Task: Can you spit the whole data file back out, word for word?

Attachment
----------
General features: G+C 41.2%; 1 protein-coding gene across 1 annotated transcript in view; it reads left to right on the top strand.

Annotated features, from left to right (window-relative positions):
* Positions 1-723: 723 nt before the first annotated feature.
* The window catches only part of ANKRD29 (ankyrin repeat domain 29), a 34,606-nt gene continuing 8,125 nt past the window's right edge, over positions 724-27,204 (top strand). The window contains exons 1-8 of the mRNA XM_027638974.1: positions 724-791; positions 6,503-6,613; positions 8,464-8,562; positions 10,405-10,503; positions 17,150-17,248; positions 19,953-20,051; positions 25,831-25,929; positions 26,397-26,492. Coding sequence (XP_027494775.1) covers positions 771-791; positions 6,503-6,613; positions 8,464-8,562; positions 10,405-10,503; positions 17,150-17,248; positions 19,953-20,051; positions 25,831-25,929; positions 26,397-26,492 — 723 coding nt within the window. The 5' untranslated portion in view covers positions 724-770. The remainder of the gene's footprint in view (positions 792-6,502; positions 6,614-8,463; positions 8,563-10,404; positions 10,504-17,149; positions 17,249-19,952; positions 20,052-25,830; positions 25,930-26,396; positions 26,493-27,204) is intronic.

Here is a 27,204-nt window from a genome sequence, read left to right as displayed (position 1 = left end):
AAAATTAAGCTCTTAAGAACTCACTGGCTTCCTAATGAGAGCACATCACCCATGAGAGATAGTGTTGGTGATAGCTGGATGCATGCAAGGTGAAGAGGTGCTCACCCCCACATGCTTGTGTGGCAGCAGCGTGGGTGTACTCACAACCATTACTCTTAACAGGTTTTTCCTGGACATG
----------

General features: G+C 41.2%; 1 protein-coding gene across 1 annotated transcript in view; it reads left to right on the top strand.

Annotated features, from left to right (window-relative positions):
* Positions 1-723: 723 nt before the first annotated feature.
* The window catches only part of ANKRD29 (ankyrin repeat domain 29), a 34,606-nt gene continuing 8,125 nt past the window's right edge, over positions 724-27,204 (top strand). The window contains exons 1-8 of the mRNA XM_027638974.1: positions 724-791; positions 6,503-6,613; positions 8,464-8,562; positions 10,405-10,503; positions 17,150-17,248; positions 19,953-20,051; positions 25,831-25,929; positions 26,397-26,492. Coding sequence (XP_027494775.1) covers positions 771-791; positions 6,503-6,613; positions 8,464-8,562; positions 10,405-10,503; positions 17,150-17,248; positions 19,953-20,051; positions 25,831-25,929; positions 26,397-26,492 — 723 coding nt within the window. The 5' untranslated portion in view covers positions 724-770. The remainder of the gene's footprint in view (positions 792-6,502; positions 6,614-8,463; positions 8,563-10,404; positions 10,504-17,149; positions 17,249-19,952; positions 20,052-25,830; positions 25,930-26,396; positions 26,493-27,204) is intronic.

Here is a 27,204-nt window from a genome sequence, read left to right as displayed (position 1 = left end):
AAAATTAAGCTCTTAAGAACTCACTGGCTTCCTAATGAGAGCACATCACCCATGAGAGATAGTGTTGGTGATAGCTGGATGCATGCAAGGTGAAGAGGTGCTCACCCCCACATGCTTGTGTGGCAGCAGCGTGGGTGTACTCACAACCATTACTCTTAACAGGTTTTTCCTGGACATG